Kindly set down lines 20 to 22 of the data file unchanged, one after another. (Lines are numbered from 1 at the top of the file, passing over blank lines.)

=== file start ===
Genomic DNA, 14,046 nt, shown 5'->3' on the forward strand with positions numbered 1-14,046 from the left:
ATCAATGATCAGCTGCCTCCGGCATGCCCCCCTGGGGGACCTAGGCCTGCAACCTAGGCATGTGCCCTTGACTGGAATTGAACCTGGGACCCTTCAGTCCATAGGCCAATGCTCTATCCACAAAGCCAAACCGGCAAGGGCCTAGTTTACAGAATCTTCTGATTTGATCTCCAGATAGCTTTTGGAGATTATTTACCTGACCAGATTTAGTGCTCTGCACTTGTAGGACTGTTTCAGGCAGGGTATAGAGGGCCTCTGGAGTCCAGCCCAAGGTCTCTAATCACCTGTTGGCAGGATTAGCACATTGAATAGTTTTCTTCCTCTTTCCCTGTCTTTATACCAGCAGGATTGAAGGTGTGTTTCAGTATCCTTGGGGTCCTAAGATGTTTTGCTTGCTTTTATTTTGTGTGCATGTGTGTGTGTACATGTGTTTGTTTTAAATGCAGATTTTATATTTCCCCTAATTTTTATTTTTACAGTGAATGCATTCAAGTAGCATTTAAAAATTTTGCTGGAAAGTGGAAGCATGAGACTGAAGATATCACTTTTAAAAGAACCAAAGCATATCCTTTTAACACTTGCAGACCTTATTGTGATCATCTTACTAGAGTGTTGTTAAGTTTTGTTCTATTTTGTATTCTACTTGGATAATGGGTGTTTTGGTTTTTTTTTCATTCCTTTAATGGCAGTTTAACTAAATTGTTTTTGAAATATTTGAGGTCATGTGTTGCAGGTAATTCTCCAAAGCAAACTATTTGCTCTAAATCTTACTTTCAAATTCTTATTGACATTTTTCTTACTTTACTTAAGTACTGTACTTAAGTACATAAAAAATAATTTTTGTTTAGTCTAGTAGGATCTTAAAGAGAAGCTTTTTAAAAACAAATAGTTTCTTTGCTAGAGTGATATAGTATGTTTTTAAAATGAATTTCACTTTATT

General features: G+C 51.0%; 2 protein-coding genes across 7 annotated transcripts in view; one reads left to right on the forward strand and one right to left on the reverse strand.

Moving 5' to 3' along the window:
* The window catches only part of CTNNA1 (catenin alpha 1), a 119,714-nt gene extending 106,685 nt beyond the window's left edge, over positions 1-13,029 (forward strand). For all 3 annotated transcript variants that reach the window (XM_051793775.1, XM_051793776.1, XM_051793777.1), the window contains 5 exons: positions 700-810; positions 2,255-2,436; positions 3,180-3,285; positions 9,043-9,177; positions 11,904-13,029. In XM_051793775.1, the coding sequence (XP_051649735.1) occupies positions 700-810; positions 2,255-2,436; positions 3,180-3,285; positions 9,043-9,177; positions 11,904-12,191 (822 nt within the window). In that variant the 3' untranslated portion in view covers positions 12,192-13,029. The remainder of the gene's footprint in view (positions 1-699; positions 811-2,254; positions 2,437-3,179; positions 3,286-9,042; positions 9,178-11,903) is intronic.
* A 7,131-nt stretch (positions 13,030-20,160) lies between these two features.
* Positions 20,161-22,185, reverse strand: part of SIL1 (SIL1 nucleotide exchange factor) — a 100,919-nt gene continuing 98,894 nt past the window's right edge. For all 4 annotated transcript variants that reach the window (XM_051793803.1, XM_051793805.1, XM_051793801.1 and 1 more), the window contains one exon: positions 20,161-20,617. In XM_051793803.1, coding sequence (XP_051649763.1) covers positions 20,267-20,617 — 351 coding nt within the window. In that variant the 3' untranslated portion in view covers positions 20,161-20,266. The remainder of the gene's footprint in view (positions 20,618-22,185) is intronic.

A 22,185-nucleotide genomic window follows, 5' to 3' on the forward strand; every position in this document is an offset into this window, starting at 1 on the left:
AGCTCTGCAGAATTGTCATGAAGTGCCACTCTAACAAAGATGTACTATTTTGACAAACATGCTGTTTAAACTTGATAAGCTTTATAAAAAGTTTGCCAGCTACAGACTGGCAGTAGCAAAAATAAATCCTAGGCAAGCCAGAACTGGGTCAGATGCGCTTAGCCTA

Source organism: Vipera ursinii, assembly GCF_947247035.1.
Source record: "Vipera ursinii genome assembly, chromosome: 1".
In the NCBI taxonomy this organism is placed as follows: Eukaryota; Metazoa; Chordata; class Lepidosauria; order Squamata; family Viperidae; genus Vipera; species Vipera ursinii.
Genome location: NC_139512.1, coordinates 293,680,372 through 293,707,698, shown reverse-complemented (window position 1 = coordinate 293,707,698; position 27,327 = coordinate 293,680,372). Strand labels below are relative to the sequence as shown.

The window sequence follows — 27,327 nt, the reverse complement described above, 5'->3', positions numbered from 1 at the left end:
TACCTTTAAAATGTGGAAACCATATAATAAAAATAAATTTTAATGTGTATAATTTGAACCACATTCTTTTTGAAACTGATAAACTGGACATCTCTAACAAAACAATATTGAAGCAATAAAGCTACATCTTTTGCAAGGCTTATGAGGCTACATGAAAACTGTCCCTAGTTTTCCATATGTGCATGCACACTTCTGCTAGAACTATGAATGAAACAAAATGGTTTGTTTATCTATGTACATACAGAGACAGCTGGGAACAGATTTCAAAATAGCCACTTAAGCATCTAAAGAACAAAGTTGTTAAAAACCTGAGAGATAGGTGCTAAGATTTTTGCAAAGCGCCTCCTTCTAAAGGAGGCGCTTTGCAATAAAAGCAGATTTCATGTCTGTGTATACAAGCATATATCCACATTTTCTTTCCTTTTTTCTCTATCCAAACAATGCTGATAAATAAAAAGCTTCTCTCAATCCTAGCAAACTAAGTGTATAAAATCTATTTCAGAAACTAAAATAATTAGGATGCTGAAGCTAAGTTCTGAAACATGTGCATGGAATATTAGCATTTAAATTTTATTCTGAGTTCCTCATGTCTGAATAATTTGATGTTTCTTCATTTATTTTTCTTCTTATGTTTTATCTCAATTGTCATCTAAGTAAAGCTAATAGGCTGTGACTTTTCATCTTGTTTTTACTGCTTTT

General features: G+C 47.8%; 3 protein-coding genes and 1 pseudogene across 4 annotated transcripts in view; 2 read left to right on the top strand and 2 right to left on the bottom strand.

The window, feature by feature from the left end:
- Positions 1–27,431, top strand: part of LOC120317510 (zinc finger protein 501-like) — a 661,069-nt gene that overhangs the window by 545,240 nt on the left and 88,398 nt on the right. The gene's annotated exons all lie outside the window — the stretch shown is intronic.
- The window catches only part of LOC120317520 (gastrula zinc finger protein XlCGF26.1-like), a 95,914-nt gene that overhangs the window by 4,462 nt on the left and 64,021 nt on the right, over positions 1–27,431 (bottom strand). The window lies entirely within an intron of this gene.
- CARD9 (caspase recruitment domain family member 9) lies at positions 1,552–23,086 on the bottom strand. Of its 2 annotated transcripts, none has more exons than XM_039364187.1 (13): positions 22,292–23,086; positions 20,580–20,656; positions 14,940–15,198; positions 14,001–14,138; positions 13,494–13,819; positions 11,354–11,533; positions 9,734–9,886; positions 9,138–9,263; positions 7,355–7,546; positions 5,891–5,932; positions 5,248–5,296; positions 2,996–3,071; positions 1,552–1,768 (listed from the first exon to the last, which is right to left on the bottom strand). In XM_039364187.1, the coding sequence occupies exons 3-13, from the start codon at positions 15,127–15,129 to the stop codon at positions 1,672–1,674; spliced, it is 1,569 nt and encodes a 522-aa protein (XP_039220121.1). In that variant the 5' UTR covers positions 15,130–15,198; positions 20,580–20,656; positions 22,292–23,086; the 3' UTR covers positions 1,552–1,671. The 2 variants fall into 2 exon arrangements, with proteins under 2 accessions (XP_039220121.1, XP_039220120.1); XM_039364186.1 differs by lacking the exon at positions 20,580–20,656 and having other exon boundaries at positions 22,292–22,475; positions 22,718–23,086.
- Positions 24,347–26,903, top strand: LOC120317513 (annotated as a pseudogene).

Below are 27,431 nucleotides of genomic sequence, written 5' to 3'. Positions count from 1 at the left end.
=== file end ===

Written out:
- CARD9 (caspase recruitment domain family member 9) lies at positions 1,552–23,086 on the bottom strand. Of its 2 annotated transcripts, none has more exons than XM_039364187.1 (13): positions 22,292–23,086; positions 20,580–20,656; positions 14,940–15,198; positions 14,001–14,138; positions 13,494–13,819; positions 11,354–11,533; positions 9,734–9,886; positions 9,138–9,263; positions 7,355–7,546; positions 5,891–5,932; positions 5,248–5,296; positions 2,996–3,071; positions 1,552–1,768 (listed from the first exon to the last, which is right to left on the bottom strand). In XM_039364187.1, the coding sequence occupies exons 3-13, from the start codon at positions 15,127–15,129 to the stop codon at positions 1,672–1,674; spliced, it is 1,569 nt and encodes a 522-aa protein (XP_039220121.1). In that variant the 5' UTR covers positions 15,130–15,198; positions 20,580–20,656; positions 22,292–23,086; the 3' UTR covers positions 1,552–1,671. The 2 variants fall into 2 exon arrangements, with proteins under 2 accessions (XP_039220121.1, XP_039220120.1); XM_039364186.1 differs by lacking the exon at positions 20,580–20,656 and having other exon boundaries at positions 22,292–22,475; positions 22,718–23,086.
- Positions 24,347–26,903, top strand: LOC120317513 (annotated as a pseudogene).

Below are 27,431 nucleotides of genomic sequence, written 5' to 3'. Positions count from 1 at the left end.